John Abigail; A local lad, local to anyone in Norwich It’s a longer story than I can write, and a sad tale too. Born in Thorpe Hamlet, they moved to Oak Street shortly before the outbreak of The Great War. John was one of eight children, the family were poor one with more than it’s fair share of troubles. Records point at John’s parents exhibiting what now would probably be termed a “chaotic lifestyle” his father was a drayman dragging his demons around behind him; possibly more inclined to spend his meagre income on alcohol in the local pubs around Oak Street than to spend it on his family. Oak Street was a poor area loaded with gin and beer houses legal and otherwise. Often this would leave their children to go without food, tatty clothes and flea and lice infestations. This came to a head when the NSPCC who had been monitoring the family paid them a visit in March 1916, noted the near dereliction of the inside of the house and the state of the younger children who were basically sleeping on filthy vermin infested rags. This resulted in a Hard Labour for Mr Abigail and the workhouse for some cleaning and fresh clothes for John’s siblings.
John went to war in March 1916, only a week or so after his father was released from prison. His older brother was already a regular soldier, Private 9694 Abigail was drafted to the 8th Battalion Norfolk Regiment, left Distillery Yard down near the Anchor Brewery just off Anchor Quay, did basic training and was sent to The Somme. He therefore must have fought through some fairly hideous experiences finding himself in the charnel house that was Delville Wood which bore the additional epithet of ‘Devil’s Wood’ The 8th Norfolk’s played a major part in some of the initial actions in Longueval village, fighting down the side of the wood and into it he was wounded here, although we have no record of how. On return to Britain on leave he went AWOL twice from a camp near Felixstowe, extenuating circumstances, relating to his family, may have led to him not feeling the full impact of the law, but still being given everything from detention, and pay cuts to field punishment, On at least one of these instances his father was imprisoned leaving his younger siblings without any care other than those which the corporation and the early NSPCC could give, so he ran home. In fact it seems that all of his attempts at desertion centre around family problems, he even handed himself in at Britannia Barracks on one occasion.
The battalion were eventually sent back out, this time to fight at Arras, he deserted again and was found near Etaple, a large, brutal training camp also known as The Bullring which is on the coast not far from Calais. He was sent back again this time to the Comines Canal. Under the mud, blood and continual bombardment of Passchedaele he deserted again, this time was the last time, he was found wandering behind the lines. I think it’s reasonable to suggest that he may have been suffering from shellshock by this point, fear is a strange master and bravery odder still, it’s after all not an absence of fear, but the control of it, you can’t help wondering if someone in his state of mind knew what would happen if he was caught but no longer cared he just wanted out of everything.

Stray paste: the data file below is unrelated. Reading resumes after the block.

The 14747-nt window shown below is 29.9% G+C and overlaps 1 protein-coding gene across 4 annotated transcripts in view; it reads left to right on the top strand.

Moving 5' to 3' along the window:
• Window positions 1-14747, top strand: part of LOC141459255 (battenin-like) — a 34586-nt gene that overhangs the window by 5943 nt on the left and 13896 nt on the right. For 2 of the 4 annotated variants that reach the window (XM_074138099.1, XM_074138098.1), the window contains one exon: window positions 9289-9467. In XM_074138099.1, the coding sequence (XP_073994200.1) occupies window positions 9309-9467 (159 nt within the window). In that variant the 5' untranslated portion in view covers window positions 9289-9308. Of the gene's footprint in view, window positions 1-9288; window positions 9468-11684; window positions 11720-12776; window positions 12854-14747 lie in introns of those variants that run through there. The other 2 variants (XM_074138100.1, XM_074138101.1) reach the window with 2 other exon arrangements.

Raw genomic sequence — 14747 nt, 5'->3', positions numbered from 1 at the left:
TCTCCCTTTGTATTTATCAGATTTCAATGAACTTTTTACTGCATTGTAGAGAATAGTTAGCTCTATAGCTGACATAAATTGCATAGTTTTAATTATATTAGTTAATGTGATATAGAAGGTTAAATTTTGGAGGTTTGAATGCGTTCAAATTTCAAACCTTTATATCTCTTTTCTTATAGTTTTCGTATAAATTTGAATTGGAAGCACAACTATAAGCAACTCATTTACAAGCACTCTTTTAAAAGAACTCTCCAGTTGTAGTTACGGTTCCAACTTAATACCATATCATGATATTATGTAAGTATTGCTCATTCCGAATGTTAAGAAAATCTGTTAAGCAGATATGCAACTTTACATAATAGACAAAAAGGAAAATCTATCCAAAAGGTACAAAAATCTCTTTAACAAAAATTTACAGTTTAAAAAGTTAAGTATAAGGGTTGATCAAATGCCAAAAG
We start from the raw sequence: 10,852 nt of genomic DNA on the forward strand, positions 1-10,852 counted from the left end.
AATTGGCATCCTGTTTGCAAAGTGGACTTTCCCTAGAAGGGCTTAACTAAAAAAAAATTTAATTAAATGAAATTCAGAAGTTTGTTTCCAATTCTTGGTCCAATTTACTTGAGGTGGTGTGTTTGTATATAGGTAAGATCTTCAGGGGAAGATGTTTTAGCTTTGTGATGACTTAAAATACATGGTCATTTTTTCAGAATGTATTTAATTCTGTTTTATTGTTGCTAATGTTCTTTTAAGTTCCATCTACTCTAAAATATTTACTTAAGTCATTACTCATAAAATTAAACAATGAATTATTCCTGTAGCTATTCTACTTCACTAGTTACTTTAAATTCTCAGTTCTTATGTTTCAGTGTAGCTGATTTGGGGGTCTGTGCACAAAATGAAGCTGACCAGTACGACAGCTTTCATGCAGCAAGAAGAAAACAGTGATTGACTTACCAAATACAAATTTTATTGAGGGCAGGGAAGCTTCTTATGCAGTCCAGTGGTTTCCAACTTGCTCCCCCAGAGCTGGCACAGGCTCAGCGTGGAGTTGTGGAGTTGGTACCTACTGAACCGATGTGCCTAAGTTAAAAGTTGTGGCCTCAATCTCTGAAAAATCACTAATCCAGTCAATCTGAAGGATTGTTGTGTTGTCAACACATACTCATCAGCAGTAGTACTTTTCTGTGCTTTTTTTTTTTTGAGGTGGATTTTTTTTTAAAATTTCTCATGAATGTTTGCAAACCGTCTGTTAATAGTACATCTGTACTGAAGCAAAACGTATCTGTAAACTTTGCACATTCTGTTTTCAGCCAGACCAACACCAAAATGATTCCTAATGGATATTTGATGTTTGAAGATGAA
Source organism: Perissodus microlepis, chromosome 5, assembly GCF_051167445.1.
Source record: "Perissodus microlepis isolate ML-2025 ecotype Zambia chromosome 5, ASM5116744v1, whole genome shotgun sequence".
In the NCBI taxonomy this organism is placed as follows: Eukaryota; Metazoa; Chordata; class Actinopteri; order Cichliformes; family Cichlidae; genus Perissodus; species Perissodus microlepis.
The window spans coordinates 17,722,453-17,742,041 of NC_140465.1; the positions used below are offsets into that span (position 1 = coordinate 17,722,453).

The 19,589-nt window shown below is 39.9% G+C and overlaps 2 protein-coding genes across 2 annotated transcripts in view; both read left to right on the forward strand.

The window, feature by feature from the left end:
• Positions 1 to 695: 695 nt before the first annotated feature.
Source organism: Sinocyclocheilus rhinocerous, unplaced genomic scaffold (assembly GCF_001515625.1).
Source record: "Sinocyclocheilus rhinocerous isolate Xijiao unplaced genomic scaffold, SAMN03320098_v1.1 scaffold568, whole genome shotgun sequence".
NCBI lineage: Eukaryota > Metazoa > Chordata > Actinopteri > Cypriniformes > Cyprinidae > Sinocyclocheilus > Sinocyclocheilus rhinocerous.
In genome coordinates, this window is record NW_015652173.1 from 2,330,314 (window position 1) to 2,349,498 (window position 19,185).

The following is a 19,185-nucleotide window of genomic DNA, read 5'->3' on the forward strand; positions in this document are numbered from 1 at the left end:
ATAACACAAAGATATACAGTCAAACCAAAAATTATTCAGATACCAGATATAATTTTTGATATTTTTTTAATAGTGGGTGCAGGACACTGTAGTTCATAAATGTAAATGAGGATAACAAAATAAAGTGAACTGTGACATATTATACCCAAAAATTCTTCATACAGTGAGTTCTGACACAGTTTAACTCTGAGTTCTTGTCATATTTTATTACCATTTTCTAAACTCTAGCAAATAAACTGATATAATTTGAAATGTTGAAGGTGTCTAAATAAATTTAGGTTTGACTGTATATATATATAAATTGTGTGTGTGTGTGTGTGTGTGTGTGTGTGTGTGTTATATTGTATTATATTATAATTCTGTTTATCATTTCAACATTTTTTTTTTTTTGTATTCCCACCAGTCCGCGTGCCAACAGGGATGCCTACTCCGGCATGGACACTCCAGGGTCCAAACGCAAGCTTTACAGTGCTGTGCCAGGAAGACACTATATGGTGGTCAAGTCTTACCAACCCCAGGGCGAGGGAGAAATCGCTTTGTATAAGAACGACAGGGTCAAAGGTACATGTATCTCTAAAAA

When on active Service deserting his Majesty’s Service in that he in the field on the 30th July 1917, absented himself from his Battalion after having been warned for the trenches and remained absent until apprehended without arms or equipment by the Military Police in a town behind the lines at about 4.30pm on 2nd August 1917.
This time they didn’t let him off with a simple punishment. He was shot by the men of his own company somewhere near Esquelbecq, in the Pas de Calais on 12 September 1917, and there he remains, buried in a CWGC plot in the local commune’s commune cemetery. John is the only member of the Norfolk Regiment who was shot at Dawn, He was 20. He is remembered in St Augustine’s Church in Norwich, his name simply inscribed on a wooden panel with the other one of ‘our glorious dead’ of the parish. If you go to Coleman’s the Opticians you can pick up a key for the church with it’s red steeple, I did one rain sodden afternoon and went and traced his name with my fingertip in the quiet dark of the church. This boy is one of 306 killed by the state in most cases for effectively being mentally ill in the face of bone-crushing, soul-mashing brutality. He is also the only one as far as I’m aware whose name was placed on a local memorial directly after the conflict. They are all remembered at the National Memorial Arboretum. Sadly no photograph of John exists that I am aware of.
There is a longer more detailed piece on John on the Heart website here by Stuart Maclaren. Stuart has also researched all the other boys and men on the memorial here. He has also written a book, They are not dead; A Norwich parish in the Great War.
Transcriptions of the court papers are available on Jonathan ball’s website here.
UPDATE: We visited him last week at Escelbeqc Commune Cemetery, his grave is below.